wherein an image formed on an image bearing member is thermally fixed by said heater drive circuit and said heating heater.
20. An image forming apparatus including the fixing device of claim 19,
wherein an image formed on an image bearing member is thermally fixed by said fixing device.
Description
BACKGROUND OF THE INVENTION

1. Field of the Invention

The present invention relates to a heater drive circuit for driving a fixing heater used for a laser beam printer and an electrophotographic copying machine.

2. Related Background Art

A glass tube heater in which a glass tube is filled with a gas and an exothermic conductor is heated in this gas environment, has hitherto been often used as a heating means of a fixing heater utilized for a laser beam printer and an electrophotographic copying machine. In particular, a so-called halogen heater involving the use of a halogen gas as the above gas is widely utilized. This glass tube heater functions electrically as a non-linear device and has such a characteristic that an electric resistance is low in a state where a temperature of the heater is low and rises when the heater is heated. This characteristic leads to an increase in rush current when heater is switched ON/OFF.

Generally, TRIAC defined as an AC (Alternate Current) ON/OFF device is broadly utilized as a device for driving the heater. A thermistor for detecting a temperature is attached to a fixing unit, and a device for controlling the fixing unit switches ON/OFF the TRIAC in a way that detects a temperature of the thermistor. None of problems arise while the heater is kept heated, however, if switched ON in state where the heater is cooled, an excessive current flows to the heater and the TRIAC due to the non-linear characteristic of the heater. Incidentally, the rush current of the heater reaches a level that is approximately ten times as much as the current in a steady state.

The rush current at the heater ON-time naturally flows also to an AC power supply line, wherein an instantaneous voltage drop is caused by the rush current due to impedance of the AC line, with the result that a so-called flicker occurs. The flicker means a flicker of interior lighting equipment due to the instantaneous voltage drop of the AC line. The flicker uncomfortably affects a feeling of a user. Especially, the high-speed laser beam printer and the electrophotographic copying machine requires a high-power heater, and there must be a large influence by this flicker.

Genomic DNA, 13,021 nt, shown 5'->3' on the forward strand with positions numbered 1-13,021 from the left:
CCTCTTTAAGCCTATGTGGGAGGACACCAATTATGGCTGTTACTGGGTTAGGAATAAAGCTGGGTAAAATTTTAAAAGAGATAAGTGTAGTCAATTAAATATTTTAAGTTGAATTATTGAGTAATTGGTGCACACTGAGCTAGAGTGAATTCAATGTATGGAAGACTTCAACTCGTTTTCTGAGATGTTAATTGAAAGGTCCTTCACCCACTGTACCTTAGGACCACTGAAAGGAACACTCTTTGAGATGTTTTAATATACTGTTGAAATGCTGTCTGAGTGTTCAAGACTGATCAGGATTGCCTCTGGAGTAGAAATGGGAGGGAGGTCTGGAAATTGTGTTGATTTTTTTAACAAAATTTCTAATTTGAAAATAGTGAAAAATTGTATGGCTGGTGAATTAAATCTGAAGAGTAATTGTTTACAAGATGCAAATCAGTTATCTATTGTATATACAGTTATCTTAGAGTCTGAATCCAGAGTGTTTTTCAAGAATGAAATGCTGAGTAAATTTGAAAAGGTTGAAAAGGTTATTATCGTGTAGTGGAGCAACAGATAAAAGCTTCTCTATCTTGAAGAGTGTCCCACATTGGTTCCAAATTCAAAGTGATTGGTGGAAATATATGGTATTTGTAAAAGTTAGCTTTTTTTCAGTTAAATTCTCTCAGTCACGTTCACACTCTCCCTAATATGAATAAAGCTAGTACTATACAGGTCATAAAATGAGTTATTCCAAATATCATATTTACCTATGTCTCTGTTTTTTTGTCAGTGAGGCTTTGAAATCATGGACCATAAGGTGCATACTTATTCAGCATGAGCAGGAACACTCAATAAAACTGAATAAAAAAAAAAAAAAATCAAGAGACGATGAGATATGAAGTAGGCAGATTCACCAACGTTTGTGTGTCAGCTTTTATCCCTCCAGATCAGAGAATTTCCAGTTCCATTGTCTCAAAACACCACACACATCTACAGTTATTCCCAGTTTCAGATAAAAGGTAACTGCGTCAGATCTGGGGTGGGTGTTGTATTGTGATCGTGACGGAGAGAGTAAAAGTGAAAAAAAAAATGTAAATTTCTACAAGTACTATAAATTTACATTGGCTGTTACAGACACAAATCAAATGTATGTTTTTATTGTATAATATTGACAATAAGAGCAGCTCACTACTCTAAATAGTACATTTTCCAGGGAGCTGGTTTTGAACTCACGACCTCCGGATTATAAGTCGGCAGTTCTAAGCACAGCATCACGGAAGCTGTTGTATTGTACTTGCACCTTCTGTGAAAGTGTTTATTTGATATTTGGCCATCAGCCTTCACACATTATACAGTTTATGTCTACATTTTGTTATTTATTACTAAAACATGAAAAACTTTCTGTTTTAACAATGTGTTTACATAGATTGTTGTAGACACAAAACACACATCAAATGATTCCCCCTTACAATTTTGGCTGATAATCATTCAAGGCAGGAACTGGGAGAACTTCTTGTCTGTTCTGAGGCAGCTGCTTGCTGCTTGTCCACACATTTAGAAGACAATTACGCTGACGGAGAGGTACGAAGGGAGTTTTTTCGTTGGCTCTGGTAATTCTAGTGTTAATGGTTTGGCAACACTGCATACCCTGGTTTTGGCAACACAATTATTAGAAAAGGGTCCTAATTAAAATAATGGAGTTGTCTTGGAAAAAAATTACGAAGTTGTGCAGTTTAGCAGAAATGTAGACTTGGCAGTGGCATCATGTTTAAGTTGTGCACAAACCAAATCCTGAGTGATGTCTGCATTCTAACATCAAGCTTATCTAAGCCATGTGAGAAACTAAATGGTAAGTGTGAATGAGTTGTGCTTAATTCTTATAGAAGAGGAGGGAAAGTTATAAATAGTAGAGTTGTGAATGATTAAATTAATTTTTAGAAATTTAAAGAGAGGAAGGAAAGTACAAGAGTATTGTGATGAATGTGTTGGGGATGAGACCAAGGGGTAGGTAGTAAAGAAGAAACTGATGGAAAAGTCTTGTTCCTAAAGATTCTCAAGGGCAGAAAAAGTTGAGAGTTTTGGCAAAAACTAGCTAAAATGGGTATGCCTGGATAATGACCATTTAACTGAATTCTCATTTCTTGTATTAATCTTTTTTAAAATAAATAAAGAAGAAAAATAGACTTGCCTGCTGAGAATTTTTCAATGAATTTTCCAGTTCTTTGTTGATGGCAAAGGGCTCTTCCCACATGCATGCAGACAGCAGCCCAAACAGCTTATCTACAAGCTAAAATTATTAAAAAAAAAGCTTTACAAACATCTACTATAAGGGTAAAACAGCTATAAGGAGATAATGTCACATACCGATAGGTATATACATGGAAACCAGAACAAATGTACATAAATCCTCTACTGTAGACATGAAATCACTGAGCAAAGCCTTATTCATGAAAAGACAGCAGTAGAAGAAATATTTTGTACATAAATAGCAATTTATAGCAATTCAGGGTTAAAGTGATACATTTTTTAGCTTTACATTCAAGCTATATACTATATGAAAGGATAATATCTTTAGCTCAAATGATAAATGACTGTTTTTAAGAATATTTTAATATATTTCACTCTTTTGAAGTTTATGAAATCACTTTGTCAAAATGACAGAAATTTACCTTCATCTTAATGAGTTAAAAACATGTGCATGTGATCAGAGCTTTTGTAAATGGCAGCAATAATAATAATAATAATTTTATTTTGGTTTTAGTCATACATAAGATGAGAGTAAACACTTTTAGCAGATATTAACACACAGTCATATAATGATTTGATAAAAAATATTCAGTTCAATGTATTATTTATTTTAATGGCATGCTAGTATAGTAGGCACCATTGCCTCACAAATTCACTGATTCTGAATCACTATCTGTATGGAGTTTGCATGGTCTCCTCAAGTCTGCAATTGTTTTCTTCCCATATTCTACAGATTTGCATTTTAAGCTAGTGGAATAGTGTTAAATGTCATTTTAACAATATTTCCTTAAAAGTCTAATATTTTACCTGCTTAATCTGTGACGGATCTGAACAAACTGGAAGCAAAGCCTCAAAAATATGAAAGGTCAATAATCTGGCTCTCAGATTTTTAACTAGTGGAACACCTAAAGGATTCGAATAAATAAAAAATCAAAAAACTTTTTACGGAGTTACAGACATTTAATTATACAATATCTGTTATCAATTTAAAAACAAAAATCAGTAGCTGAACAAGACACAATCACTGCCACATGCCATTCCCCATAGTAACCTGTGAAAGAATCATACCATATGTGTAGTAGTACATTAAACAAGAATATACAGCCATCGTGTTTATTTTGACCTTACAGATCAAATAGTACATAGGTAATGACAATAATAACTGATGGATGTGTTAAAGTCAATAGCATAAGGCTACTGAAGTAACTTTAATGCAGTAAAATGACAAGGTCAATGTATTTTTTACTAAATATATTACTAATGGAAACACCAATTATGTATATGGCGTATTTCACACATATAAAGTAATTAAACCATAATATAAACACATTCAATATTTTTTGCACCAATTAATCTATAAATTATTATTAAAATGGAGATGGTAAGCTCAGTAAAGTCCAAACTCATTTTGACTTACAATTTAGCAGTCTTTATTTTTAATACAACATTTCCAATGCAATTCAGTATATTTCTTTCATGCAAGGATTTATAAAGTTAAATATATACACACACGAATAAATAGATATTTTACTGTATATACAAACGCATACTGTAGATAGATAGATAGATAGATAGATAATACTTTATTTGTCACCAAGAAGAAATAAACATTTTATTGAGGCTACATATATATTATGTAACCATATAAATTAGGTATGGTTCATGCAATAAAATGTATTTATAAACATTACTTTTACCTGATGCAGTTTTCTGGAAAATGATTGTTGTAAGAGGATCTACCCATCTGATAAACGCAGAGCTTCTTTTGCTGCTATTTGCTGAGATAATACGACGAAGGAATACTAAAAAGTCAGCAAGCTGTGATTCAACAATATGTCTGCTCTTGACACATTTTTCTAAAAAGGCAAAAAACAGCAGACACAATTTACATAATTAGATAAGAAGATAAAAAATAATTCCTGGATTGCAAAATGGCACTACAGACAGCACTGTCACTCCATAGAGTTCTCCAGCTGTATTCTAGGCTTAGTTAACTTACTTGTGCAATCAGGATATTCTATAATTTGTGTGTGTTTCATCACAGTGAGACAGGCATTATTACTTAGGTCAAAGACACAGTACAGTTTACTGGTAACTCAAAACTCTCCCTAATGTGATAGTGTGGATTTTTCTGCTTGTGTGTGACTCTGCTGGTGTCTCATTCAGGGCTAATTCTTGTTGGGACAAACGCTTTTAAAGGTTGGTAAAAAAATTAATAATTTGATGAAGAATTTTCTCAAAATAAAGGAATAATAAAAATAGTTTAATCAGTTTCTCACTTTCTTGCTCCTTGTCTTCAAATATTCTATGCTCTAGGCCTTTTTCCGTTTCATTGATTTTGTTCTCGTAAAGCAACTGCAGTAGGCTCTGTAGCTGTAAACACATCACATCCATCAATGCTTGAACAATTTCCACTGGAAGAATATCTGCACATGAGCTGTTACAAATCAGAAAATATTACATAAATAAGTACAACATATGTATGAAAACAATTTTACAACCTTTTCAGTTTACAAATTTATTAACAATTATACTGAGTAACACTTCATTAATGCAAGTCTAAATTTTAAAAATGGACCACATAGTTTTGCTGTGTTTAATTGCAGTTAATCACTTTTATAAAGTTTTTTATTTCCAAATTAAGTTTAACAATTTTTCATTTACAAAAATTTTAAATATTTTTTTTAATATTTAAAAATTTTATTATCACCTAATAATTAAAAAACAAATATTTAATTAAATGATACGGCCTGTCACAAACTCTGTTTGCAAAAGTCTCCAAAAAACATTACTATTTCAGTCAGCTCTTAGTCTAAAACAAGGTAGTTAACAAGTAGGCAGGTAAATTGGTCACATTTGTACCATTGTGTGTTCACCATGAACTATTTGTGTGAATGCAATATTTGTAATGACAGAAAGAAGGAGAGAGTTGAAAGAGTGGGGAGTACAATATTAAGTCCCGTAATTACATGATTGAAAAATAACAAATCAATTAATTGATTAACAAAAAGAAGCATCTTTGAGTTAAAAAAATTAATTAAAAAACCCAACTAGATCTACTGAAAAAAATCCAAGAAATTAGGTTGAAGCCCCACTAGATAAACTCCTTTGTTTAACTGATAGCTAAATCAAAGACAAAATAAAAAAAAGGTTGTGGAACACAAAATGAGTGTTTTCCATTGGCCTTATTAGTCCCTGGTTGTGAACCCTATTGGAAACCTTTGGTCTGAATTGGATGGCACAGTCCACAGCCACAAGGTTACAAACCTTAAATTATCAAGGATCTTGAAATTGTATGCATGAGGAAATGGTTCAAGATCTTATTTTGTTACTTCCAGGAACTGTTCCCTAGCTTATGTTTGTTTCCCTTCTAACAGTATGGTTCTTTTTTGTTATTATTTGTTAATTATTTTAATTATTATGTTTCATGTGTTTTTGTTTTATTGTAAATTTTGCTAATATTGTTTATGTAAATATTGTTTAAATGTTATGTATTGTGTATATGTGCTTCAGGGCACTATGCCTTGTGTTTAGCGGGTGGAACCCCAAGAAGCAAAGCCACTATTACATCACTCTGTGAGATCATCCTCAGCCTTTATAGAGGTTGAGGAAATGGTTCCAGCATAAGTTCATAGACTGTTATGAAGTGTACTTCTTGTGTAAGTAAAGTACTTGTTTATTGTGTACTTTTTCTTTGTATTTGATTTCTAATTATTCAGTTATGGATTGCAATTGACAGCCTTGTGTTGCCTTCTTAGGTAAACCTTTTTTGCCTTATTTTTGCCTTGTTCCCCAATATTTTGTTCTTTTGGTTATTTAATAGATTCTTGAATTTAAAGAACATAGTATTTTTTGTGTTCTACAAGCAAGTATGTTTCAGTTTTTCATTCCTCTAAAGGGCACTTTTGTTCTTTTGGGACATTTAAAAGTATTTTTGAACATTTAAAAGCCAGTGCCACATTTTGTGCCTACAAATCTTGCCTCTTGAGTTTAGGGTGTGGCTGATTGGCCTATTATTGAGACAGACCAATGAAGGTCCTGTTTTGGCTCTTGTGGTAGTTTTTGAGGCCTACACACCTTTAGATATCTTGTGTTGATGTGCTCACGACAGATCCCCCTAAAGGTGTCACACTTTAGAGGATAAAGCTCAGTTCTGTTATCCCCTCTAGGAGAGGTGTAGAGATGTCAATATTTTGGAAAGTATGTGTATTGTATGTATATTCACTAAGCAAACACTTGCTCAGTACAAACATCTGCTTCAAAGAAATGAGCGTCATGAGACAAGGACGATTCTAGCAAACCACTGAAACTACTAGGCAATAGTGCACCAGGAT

For coping with this problem arising from the flicker, as disclosed in, e.g., Japanese Patent Application Laid-Open No. H6-230702, not the low-frequency ON/OFF control by the TRIAC but the high-frequency switching control is adopted. A Field Effect Transistor (FET) is employed as a device for this switching control, and a LC filter circuit is utilized for an output of the switching circuit in order to restrain copy noises.

The switching device such as the FET switches ON/OFF only the current in one direction at a high frequency, and therefore requires a circuit for full-wave-rectifying an AC line voltage. Namely, an AC sine wave pattern is converted into a full-wave-rectified voltage wave pattern, the full-wave-rectified voltage wave pattern is further subjected to switching by the FET, then the wave pattern thereof is corrected by the LC filter, and the wave-pattern-corrected voltage is supplied to the heater. The FET as the switching device, though ON/OFF-controlled at the high frequency, adjusts a peak value or an average value of the voltage wave pattern applied to the heater. Namely, the FET keeps the voltage supplied to the heater to a predetermined value. Then, when the heater is switched ON/OFF, a duty cycle ratio thereof is so controlled as to gradually increase from a low value. The control of the duty cycle at the ON/OFF time is called slow-up control. Under this slow-up control, the peak value or the average value of the full-wave-rectified voltage applied to the heater when switched ON/OFF rises stepwise, and hence there is no excessive flow of the rush current at the ON/OFF time.